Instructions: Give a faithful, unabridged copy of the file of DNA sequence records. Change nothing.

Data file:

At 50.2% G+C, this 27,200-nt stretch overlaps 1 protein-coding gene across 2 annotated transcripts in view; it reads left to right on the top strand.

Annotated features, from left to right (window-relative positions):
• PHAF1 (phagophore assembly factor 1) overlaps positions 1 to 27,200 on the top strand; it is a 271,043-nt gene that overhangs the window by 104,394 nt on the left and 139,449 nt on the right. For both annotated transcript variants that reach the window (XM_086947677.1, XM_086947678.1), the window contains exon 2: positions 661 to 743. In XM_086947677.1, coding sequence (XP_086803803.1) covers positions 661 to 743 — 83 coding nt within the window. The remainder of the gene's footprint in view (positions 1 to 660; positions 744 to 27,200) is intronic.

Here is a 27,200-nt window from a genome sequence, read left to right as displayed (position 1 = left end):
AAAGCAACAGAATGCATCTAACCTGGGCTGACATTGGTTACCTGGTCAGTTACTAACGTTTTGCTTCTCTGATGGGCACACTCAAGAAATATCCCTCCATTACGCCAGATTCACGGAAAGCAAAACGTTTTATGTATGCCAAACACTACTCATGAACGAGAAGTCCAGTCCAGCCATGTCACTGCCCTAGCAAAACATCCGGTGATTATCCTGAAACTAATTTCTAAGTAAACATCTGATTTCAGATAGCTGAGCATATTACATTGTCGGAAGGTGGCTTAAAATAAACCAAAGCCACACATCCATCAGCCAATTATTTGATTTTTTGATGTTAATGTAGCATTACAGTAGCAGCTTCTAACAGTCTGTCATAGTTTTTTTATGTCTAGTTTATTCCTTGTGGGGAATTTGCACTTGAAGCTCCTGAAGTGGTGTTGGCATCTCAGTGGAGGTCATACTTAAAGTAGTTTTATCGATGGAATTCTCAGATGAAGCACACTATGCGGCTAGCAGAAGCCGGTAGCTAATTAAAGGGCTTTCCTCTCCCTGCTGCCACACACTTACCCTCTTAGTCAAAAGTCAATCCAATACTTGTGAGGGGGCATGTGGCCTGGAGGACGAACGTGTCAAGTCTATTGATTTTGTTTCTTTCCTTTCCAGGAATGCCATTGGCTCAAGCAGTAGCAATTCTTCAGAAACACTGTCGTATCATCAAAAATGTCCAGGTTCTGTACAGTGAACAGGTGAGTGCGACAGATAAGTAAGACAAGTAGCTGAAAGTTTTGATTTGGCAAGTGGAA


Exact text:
At 50.2% G+C, this 27,200-nt stretch overlaps 1 protein-coding gene across 2 annotated transcripts in view; it reads left to right on the top strand.

Annotated features, from left to right (window-relative positions):
• PHAF1 (phagophore assembly factor 1) overlaps positions 1 to 27,200 on the top strand; it is a 271,043-nt gene that overhangs the window by 104,394 nt on the left and 139,449 nt on the right. For both annotated transcript variants that reach the window (XM_086947677.1, XM_086947678.1), the window contains exon 2: positions 661 to 743. In XM_086947677.1, coding sequence (XP_086803803.1) covers positions 661 to 743 — 83 coding nt within the window. The remainder of the gene's footprint in view (positions 1 to 660; positions 744 to 27,200) is intronic.

Here is a 27,200-nt window from a genome sequence, read left to right as displayed (position 1 = left end):
AAAGCAACAGAATGCATCTAACCTGGGCTGACATTGGTTACCTGGTCAGTTACTAACGTTTTGCTTCTCTGATGGGCACACTCAAGAAATATCCCTCCATTACGCCAGATTCACGGAAAGCAAAACGTTTTATGTATGCCAAACACTACTCATGAACGAGAAGTCCAGTCCAGCCATGTCACTGCCCTAGCAAAACATCCGGTGATTATCCTGAAACTAATTTCTAAGTAAACATCTGATTTCAGATAGCTGAGCATATTACATTGTCGGAAGGTGGCTTAAAATAAACCAAAGCCACACATCCATCAGCCAATTATTTGATTTTTTGATGTTAATGTAGCATTACAGTAGCAGCTTCTAACAGTCTGTCATAGTTTTTTTATGTCTAGTTTATTCCTTGTGGGGAATTTGCACTTGAAGCTCCTGAAGTGGTGTTGGCATCTCAGTGGAGGTCATACTTAAAGTAGTTTTATCGATGGAATTCTCAGATGAAGCACACTATGCGGCTAGCAGAAGCCGGTAGCTAATTAAAGGGCTTTCCTCTCCCTGCTGCCACACACTTACCCTCTTAGTCAAAAGTCAATCCAATACTTGTGAGGGGGCATGTGGCCTGGAGGACGAACGTGTCAAGTCTATTGATTTTGTTTCTTTCCTTTCCAGGAATGCCATTGGCTCAAGCAGTAGCAATTCTTCAGAAACACTGTCGTATCATCAAAAATGTCCAGGTTCTGTACAGTGAACAGGTGAGTGCGACAGATAAGTAAGACAAGTAGCTGAAAGTTTTGATTTGGCAAGTGGAA